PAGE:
Just about every player you talk to in the recruiting process will tell you the same thing. They want to play for someone who is going to be upfront and honest with them. The parents always say the same thing – even if you tell them something they might not want to hear, they appreciate the honesty. In disagreements I’ve had with players over my career, almost all of them say the same thing – I appreciate you being honest with me. When players graduate and we have exit meetings, it comes up again – thank you for always being honest with me. I always appreciated knowing where I stood.

So why is it so hard, so often, for coaches to deal in the truth?

Talk to a player who didn’t have a good experience with a coach and usually you will hear the opposite. He wasn’t honest with me. He told me what I wanted to hear. We didn’t feel like we could trust him. Why, as a coach or a leader in any field, would you ever put yourself in that situation?

The truth is hard sometimes. I get that. The truth requires a thought process, it requires sincere evaluation, and it requires decision-making. And sometimes those decisions are tough, I get that. You might get it wrong. You might change your mind. So sometimes it’s easy in your head to keep your options open. So you remain uncommitted. You don’t make declarative statements as a coach because you aren’t sure if things will change. This shows your players insecurity and indecisiveness, and makes it hard to deal in the truth. Because when you are indecisive you always have an out, and if you are constantly changing your mind you will lose your players trust.

“It’s more important to be decisive than to be right.” – Brad Faxon on putting.

I love this quote from Brad Faxon, one of the great putters ever who won 8 PGA Tour events. He said he’d rather take a committed stroke on the wrong line, than have the right line and be unsure about the stroke.

I say this to my team all the time on the defensive end. It’s more important to be decisive than to be right. If you are going to commit to help, you have to fully commit. There is no in-between. Once you go, you go, because everyone else has to rotate based on the decision you made. I’d rather have you be wrong than uncommitted.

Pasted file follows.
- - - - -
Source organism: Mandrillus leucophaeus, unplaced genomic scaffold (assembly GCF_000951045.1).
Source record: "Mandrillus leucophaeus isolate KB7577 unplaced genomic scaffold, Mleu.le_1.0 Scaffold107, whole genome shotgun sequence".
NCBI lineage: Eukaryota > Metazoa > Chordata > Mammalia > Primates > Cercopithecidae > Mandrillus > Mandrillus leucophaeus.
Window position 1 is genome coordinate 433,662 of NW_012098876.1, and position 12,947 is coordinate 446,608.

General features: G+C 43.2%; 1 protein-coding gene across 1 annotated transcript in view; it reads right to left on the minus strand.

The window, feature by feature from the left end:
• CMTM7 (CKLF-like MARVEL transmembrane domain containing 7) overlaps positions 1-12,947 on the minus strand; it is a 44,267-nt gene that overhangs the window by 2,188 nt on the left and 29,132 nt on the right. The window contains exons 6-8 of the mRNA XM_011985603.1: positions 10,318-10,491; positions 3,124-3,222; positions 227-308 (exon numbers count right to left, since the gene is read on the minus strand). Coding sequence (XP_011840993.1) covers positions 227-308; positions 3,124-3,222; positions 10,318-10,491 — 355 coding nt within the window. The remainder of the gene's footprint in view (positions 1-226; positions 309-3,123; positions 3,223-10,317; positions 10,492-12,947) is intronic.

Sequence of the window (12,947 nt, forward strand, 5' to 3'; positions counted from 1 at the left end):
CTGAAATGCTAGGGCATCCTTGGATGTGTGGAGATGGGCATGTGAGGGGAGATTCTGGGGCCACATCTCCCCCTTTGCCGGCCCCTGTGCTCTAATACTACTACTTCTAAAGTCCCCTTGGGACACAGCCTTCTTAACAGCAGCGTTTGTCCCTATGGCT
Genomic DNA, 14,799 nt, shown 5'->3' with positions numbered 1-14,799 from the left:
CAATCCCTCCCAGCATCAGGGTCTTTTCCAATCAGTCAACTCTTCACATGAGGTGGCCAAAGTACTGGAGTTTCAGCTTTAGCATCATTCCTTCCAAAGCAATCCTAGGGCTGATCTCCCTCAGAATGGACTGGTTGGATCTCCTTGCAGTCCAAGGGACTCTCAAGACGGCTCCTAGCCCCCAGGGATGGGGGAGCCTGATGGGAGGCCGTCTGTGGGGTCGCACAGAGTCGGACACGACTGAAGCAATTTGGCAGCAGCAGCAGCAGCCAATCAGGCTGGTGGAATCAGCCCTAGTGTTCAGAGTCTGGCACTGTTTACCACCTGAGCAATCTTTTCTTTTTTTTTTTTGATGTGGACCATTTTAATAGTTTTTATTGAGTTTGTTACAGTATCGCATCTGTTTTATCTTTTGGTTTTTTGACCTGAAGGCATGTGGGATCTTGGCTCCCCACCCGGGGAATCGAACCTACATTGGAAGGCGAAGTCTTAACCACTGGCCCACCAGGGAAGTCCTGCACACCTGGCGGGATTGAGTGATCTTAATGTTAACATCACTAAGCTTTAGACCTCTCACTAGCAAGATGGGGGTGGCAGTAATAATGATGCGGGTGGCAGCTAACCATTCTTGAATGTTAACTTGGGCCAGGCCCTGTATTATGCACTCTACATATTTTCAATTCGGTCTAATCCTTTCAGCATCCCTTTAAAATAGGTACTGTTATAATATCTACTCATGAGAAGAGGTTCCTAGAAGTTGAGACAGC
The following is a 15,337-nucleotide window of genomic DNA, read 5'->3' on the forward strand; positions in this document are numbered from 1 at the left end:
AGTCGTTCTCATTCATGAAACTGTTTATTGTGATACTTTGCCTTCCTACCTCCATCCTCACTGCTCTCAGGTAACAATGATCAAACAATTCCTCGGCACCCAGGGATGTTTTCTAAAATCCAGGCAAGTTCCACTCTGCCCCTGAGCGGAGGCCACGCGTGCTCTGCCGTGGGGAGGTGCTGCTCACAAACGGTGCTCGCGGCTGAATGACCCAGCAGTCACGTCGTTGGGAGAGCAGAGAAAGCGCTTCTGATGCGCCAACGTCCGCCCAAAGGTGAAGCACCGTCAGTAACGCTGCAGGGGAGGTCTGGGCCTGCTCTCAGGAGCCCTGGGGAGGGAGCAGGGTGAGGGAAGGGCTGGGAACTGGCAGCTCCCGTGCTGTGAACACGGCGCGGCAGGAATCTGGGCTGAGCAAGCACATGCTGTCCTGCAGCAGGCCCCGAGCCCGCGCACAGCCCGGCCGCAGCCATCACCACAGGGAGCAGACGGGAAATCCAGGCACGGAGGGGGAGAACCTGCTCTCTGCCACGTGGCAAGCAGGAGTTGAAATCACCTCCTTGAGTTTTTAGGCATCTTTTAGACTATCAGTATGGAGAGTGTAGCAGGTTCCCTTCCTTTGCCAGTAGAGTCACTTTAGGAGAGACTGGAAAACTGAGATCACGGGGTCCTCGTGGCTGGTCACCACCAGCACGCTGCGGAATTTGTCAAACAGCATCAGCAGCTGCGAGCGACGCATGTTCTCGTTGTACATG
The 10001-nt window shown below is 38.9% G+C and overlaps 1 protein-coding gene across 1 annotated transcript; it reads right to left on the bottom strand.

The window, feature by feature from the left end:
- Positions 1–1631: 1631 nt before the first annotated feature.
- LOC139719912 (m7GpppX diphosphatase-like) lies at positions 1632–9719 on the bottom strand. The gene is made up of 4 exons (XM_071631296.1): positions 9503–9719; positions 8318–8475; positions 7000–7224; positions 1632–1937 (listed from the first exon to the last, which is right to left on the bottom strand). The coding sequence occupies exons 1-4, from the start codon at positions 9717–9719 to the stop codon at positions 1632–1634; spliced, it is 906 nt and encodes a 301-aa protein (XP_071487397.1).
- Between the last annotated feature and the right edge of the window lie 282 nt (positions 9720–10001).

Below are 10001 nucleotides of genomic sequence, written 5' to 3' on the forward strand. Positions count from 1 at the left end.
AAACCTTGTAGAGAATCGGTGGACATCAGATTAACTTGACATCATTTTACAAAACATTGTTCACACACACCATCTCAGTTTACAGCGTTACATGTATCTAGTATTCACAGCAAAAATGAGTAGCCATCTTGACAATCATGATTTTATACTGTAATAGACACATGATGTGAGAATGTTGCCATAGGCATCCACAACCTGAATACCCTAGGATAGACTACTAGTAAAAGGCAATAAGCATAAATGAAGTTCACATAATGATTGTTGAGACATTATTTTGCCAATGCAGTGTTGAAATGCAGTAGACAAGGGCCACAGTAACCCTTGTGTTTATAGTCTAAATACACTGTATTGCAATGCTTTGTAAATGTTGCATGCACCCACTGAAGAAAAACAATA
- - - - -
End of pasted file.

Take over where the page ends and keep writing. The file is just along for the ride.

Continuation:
I say it to myself a lot as a coach. It doesn’t mean that every decision you make is black and white. But it means that you are prepared to make a choice, and you are strong enough to stand behind that choice. That way your kids know what to expect, and they can fully commit. This allows you to deal in reality – this is what we are doing, and this is why we are doing it.

The hard part is if you are wrong, you have to be strong enough to admit it. You know what guys, I screwed up. Here was the plan, this is why we did it, but it didn’t work out. So we are going to work to do better the next time. And my sense is that’s why a lot of leaders don’t deal in the truth all of the time. They keep things in a grey area, so that they don’t really have to admit they were wrong. By being indecisive, you always have an out. You can always pivot, and say “that’s why I wanted to do it this way.”

It sounds simple and obvious, but clearly it isn’t. There are a lot of leaders who don’t deal in the truth. Whether it’s unhappy players or disgruntled employees, it’s pretty common to hear complaints who feel like the boss or the head coach wasn’t honest with them.

Deal in the truth. Be prepared and decisive, and your players will respect you. If you are wrong, tell them you screwed up and you’ll do better. But make sure everything you do and talk about is based in the truth. If not you’ll lose your players, and it’ll be hard to get them back.

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